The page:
Here’s the Scenario:
After months of working with a new developer client (and providing hours of unreimbursed value engineering) and hard negotiations over the cost plus GMP contract (fighting over indemnity/escalation/savings/liquidated damage clauses), you have a deal. You pop a cork with all involved since the developer has said this is one of many future projects. Your very patient subcontractors have held their prices. You have assurances of financing (after all, it’s not the “developer’s” name that’s on the prime contract, it’s the specially created “limited liability” company that’s the “owner”). The Notice to Proceed is forthcoming. But then you receive an email from your developer saying that the construction loan for the project is going to close in two days, and please sign and return the enclosed lender required “Consent Certification and Agreement.” While there’s been zero discussion of such an agreement, certainly none in the prime contract, the pressure is on. You want to be cooperative because if there is no loan, there is no money… and no project.
Don’t blindly sign this “tri-party” agreement (owner, lender, and contractor). It is a binding contract between you and the lender and is applicable if the LLC owner defaults under the loan. While the content of these agreements differs from lender to lender, here’s what they normally contain:
- A contractor consent to a potential assignment of the prime contract to the lender in the event the owner defaults;
- The circumstances under which the contractor will or will not get paid for past and future work;
- A waiver of lien rights for work in place; and
- Obligation on the contractor to seek prior written permission directly from the lender, during the project, and prior to any possible default by the owner, for any change in the plans, the schedule, and even any change orders.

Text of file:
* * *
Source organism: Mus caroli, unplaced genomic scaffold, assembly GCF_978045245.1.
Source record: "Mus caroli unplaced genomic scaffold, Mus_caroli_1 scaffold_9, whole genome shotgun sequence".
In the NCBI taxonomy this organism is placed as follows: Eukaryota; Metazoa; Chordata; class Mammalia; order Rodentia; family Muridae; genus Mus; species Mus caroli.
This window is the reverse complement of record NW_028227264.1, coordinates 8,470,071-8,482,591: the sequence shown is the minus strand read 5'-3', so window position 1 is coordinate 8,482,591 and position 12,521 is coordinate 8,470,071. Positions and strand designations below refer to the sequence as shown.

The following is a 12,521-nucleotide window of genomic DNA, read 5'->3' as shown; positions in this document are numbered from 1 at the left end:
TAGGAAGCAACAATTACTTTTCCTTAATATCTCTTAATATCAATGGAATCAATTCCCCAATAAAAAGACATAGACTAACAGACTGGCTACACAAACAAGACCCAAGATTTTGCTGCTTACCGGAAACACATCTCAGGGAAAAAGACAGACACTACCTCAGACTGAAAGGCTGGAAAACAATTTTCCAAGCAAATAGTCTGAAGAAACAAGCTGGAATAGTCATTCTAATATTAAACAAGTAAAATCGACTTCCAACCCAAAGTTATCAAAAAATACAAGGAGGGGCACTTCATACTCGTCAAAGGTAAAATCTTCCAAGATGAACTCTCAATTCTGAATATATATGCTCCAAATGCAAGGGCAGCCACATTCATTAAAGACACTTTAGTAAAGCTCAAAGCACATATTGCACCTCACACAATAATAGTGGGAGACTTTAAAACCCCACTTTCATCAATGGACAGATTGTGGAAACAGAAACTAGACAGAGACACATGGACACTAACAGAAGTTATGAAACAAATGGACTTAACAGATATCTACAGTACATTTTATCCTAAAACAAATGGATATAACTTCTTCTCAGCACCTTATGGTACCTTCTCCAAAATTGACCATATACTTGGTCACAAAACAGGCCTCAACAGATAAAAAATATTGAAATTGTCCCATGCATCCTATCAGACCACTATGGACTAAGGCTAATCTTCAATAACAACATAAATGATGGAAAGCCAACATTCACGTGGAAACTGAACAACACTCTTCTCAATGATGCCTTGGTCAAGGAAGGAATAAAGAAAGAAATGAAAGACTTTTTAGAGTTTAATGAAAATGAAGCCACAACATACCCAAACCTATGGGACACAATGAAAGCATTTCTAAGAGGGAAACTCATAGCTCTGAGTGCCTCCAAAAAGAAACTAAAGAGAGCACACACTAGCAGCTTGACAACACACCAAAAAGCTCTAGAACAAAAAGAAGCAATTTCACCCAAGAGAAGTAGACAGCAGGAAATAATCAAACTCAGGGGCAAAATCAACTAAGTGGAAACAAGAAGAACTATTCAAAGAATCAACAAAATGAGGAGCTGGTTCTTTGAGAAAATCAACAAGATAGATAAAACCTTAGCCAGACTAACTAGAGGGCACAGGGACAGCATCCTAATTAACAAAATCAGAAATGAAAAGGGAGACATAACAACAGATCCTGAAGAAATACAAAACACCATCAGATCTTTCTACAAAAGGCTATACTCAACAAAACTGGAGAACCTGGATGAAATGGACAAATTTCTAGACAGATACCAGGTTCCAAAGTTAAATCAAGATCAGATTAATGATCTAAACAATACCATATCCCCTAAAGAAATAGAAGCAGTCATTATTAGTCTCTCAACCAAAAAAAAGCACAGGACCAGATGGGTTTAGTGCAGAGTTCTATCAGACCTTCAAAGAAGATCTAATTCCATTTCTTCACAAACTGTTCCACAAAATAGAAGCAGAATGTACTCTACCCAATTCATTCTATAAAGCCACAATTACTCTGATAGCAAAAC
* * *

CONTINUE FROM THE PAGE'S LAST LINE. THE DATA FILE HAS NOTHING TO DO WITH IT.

Will this requirement for lender permission be followed during the project? Almost never. But what’s the risk if it does not happen? Suppose there is an owner default. The lender provides formal notice that it’s your “newest best friend” and is stepping into the shoes of the owner. Now, you have “breached” the contractual obligations to provide notice to the lender.
Yes, you have little leverage on the front end. Many times, the lender’s lawyers say to the owner (and then pass it onto the contractor), “No negotiations; get it signed or no deal.” While you may have faith in your hugely successful developer client, again (see above), your contract is with a single use LLC whose only asset is the land that is about to be heavily mortgaged to the lender. If there is an owner default/foreclosure and this agreement is invoked, you may have a fight over payment, completion, and retainage. And if there have been multiple change orders, delays, suspensions, or major changes in scope of work without obtaining lender permission, you better believe the lender will pull out this agreement and argue “material” breach.
What Can You Do?
First, try to negotiate the terms. You cannot get around a basic assignment but try to provide some better language about getting paid for work in place and future work. Do not waive lien rights in advance (which in many states would not be enforceable). Put the burden on the owner to obtain written permission from the lender for any amendments, change in plans, schedule, or change orders. Another option is to try to improve the definitions of the terms. Add “material” to changes in the scope of work. For change orders, propose a monetary amount ($100,000) for the requirement to obtain written permission from the lender. And be prepared for the developer (and their lawyers) to come down on you like a house of bricks for not being a “team player” and potentially screwing up the “deal” that “has to close on Friday.” And don’t worry — “We will never default, so why haven’t you signed the agreement?”
The Bottom Line
In 98% of your projects, there should never be a need to “go back” and read the fine print of the prime contract. But it’s the 2% of the projects that can go sideways that suck every drop of profit out of the rest of the projects. Will such a lender assignment and owner default ever happen? The odds are overwhelmingly no, but just in case, be aware and pay attention to these kinds of agreements. Do not simply sign without reading through the fine points and details. Call your “friendly neighborhood” construction lawyer, and get some sage advice about pushing back on some of the terms. If the answer is “no,” then you have a business decision to make. If that decision is to sign, be sure that the entire project team knows about these requirements for advance written permission. And then when the owner (or architect) complains about delays in executing change orders, remind them about the agreement.